Something else that badly affects my eyes is my nystagmus, the involuntary eye movement we ALL suffer from. However in people with albinism this is remarkable and constant and it affects our vision. Basically until 3 years ago if you looked at my face you would have been able to see my eyes rapidly going back and forth. At the moment though I manage to keep it quite under control with a daily dose of a drug called Gabapentin. I'm not gonna go into details of that, however if anyone with Albinism or a bad nystagmus wants to know more, I shall blog about it, just let me know.
The number one thing that REALLY bothers me along the bad vision, is the fact that my eyes aren't straight. And unfortunately it's getting worse and worse as I grow older. This is why sometimes on the blog you'll see FOTD's showing just one eye -it's because that particular day my strabismus is worse than usual and I couldn't find a good enough photo of my whole face- or photos taken from a certain angle -that's the angle where my strabismus shows less-.
Normally this issue is easily corrected when you're a kid just by simply training your eyes with prisms. Of course my parents being my parents gave my brother the option but not me. And now that my brain has fully formed, it's too late to train my eyes back into position.
My eyes not being straight REALLY make me extremely uncomfortable when I talk to someone or when friends ask to take photos together, with my horrible unstraight eyes I ALWAYS end up ruining otherwise perfect photos of my gorgeous friends. It REALLY bugs me as it's something I have NO control over.
My life is filled with frustration from the second I wake up as I either can't do something because of my vision, or because I have to ask for some body's help.
Not to mention the fact I'm unemployed and have much difficulty in finding anyone that will give me a chance.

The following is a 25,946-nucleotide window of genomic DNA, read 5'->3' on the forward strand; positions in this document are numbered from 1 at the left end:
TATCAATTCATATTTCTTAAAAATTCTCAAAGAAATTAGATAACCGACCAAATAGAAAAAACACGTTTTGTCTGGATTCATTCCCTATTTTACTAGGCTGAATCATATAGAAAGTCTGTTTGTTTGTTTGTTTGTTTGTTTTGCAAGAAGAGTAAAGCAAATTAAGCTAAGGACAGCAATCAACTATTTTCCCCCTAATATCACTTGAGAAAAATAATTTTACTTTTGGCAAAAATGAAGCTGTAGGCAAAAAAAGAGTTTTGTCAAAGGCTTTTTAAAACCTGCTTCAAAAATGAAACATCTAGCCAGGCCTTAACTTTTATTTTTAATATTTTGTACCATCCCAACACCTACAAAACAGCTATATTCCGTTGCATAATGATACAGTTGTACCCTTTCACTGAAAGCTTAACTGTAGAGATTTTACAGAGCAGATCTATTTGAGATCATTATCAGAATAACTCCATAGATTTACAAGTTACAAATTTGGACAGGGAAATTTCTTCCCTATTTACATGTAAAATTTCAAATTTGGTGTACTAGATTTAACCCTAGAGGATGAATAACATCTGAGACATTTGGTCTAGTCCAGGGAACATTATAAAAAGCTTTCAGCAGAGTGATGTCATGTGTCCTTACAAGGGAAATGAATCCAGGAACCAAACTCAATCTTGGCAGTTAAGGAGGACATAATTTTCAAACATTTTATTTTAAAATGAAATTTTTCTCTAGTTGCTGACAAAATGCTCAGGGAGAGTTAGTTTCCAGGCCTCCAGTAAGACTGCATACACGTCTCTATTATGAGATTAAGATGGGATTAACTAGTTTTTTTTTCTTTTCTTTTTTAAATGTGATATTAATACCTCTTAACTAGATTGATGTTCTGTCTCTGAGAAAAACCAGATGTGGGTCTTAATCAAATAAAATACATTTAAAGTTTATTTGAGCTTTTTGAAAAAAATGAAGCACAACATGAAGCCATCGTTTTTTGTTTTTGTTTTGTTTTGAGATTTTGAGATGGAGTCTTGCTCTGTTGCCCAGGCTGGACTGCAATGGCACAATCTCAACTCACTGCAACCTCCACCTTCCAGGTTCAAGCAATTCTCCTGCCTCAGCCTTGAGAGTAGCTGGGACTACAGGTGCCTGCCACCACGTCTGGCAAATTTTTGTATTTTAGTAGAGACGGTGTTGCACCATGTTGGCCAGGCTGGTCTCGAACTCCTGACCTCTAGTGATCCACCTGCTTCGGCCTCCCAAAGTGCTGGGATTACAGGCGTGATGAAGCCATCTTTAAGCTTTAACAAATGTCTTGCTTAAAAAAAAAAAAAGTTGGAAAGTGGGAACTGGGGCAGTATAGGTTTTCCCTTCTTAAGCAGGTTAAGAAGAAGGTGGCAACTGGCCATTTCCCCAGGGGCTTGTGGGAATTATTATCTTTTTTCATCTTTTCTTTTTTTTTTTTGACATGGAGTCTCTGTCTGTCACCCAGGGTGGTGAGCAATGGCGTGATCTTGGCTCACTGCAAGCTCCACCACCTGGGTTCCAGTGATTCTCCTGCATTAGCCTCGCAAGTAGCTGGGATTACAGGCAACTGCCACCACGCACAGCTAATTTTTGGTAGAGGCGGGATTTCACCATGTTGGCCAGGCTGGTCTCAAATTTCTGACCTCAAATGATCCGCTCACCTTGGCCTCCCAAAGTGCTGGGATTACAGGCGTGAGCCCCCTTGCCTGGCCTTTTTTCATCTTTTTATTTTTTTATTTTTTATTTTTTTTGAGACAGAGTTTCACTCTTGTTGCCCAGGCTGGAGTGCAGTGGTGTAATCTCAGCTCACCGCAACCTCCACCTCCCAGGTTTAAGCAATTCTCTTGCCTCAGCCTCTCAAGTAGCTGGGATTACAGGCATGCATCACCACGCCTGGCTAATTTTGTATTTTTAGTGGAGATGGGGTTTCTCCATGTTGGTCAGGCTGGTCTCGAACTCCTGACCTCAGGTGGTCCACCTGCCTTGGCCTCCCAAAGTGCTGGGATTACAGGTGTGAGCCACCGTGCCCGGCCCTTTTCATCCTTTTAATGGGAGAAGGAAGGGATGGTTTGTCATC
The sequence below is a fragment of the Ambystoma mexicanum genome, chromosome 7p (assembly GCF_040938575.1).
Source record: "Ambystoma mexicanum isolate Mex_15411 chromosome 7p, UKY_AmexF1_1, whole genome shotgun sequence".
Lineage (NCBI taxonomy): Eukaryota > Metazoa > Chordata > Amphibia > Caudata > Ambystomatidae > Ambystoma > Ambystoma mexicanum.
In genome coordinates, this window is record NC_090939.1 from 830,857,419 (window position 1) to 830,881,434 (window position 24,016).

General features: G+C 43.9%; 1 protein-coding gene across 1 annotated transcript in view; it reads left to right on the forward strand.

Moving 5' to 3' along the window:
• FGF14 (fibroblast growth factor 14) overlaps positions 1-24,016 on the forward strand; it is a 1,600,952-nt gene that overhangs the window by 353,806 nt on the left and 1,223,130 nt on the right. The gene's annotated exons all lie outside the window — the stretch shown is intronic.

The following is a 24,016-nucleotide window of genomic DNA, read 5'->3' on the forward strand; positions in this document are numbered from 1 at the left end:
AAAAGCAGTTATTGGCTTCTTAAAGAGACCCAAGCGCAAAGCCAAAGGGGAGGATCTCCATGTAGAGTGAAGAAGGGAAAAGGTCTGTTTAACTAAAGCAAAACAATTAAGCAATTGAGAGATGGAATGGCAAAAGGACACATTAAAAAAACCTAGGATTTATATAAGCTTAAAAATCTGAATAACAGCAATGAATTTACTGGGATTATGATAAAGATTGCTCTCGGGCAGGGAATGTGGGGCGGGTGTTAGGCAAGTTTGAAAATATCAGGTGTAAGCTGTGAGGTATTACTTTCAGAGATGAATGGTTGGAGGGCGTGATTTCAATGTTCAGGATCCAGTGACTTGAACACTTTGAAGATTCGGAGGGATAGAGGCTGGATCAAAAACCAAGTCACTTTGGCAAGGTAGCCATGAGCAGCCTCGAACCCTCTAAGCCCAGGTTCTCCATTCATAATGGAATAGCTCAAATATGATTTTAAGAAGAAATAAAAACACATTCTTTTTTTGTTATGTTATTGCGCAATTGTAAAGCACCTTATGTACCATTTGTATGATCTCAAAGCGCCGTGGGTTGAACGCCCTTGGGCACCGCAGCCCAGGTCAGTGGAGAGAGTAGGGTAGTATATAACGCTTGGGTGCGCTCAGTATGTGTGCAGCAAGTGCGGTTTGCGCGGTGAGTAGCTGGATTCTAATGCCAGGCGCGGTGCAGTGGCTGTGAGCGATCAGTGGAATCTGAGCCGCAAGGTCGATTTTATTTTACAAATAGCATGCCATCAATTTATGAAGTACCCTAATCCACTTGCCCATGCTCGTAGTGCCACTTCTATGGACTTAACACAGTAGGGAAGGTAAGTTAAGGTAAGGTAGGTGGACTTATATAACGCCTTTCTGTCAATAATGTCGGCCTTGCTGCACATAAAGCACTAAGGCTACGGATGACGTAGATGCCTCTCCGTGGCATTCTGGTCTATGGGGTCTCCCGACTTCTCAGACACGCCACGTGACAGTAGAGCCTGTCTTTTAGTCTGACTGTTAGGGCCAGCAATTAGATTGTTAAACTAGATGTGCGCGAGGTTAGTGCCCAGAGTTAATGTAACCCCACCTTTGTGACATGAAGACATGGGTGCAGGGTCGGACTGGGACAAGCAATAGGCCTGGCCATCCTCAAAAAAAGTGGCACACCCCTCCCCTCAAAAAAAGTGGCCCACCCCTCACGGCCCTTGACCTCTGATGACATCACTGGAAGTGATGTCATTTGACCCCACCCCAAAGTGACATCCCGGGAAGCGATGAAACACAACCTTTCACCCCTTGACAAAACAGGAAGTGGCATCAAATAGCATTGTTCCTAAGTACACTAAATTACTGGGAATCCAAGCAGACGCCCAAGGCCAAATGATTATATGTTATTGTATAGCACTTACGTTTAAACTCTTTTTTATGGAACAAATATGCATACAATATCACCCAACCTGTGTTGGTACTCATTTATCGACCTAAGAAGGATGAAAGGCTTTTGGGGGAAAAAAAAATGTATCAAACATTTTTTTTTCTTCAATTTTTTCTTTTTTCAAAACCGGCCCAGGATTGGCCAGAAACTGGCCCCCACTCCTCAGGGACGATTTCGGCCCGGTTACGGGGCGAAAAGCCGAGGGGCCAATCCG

Most of my friends will tell you they tend to forget about my impairment and that I'm more independent than many women they know, but it's not enough for me and I believe unless you suffer from something similar, you will never understand the amount of frustration I deal with on a daily basis.

I'm on the process of looking for an eye surgeon here in Ireland that is willing to try and address my strabismus and/or somehow correct my vision slightly. So far I've had very little success so if you know someone who might be able to help me in any way, please point me in their direction!

This post could have been a heck of a lot longer, and it's taken me a few days of editing, trimming and pondering to get it finished. I didn't want to be too medical or too burdening.

I do hope it's offered you an insight of what my life is and what living with a disability means.
If you have any comments or wish to discuss anything with me, please go ahead and do so.

Thank you for reading,



  1. that was really interesting thank you :)
    I think you're quite harsh on yourself though saying you ruin pictures, your friends obv dont mind and WANT you in the pic, so you should say to yourself "fuck it i'm lush" and smile pretty girl!
    yes you're different
    no its not a bad thing!

  2. reading this was pretty much a mirror of my own situation. Have u ever considered getting a monocular? it really helps. i used to use my camera just like u described but then i realized i got a more steady thing going with a monocular. :)

    Yes i sure would love to know more about that drug u mentioned please.

  3. Thanks for being so open in this post LFD. I didn't know a vast amount about albinism, so this has really enlightened me.x

  4. This is very interesting, indeed - we don't realize how much we need and use each of our sense when we don't lose the ability to do so. You're very brave! I hope you do find some doctor that can bring some improvement to your sight.

  5. Thanks everyone for your lovely comments!!

    @ Liz, yep I have tried with a monocular but there wasn't much idfference to be honest :-(

  6. Brilliant! Thanks for sharing, love. You have a healthy perspective and a good understanding of what we go through.

    I am always amazed when I mees someone else withe albinism who has no true understanding of their own condition.